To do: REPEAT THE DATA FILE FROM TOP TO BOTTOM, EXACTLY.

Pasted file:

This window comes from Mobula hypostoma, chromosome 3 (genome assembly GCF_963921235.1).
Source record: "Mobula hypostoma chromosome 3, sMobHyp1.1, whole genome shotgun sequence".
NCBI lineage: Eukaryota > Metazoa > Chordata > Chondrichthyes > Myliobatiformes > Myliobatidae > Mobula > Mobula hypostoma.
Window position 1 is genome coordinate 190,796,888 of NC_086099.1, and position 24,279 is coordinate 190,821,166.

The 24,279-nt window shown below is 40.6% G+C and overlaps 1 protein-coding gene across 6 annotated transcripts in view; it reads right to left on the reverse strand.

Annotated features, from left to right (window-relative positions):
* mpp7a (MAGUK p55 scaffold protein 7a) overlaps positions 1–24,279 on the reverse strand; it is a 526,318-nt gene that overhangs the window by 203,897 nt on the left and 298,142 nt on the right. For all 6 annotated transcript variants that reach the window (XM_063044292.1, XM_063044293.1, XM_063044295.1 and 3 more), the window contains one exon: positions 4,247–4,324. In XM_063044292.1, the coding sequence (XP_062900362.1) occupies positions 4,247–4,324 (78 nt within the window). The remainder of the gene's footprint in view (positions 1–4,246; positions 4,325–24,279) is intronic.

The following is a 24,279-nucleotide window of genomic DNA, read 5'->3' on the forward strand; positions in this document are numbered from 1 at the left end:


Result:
This window comes from Mobula hypostoma, chromosome 3 (genome assembly GCF_963921235.1).
Source record: "Mobula hypostoma chromosome 3, sMobHyp1.1, whole genome shotgun sequence".
NCBI lineage: Eukaryota > Metazoa > Chordata > Chondrichthyes > Myliobatiformes > Myliobatidae > Mobula > Mobula hypostoma.
Window position 1 is genome coordinate 190,796,888 of NC_086099.1, and position 24,279 is coordinate 190,821,166.

The 24,279-nt window shown below is 40.6% G+C and overlaps 1 protein-coding gene across 6 annotated transcripts in view; it reads right to left on the reverse strand.

Annotated features, from left to right (window-relative positions):
* mpp7a (MAGUK p55 scaffold protein 7a) overlaps positions 1–24,279 on the reverse strand; it is a 526,318-nt gene that overhangs the window by 203,897 nt on the left and 298,142 nt on the right. For all 6 annotated transcript variants that reach the window (XM_063044292.1, XM_063044293.1, XM_063044295.1 and 3 more), the window contains one exon: positions 4,247–4,324. In XM_063044292.1, the coding sequence (XP_062900362.1) occupies positions 4,247–4,324 (78 nt within the window). The remainder of the gene's footprint in view (positions 1–4,246; positions 4,325–24,279) is intronic.

The following is a 24,279-nucleotide window of genomic DNA, read 5'->3' on the forward strand; positions in this document are numbered from 1 at the left end: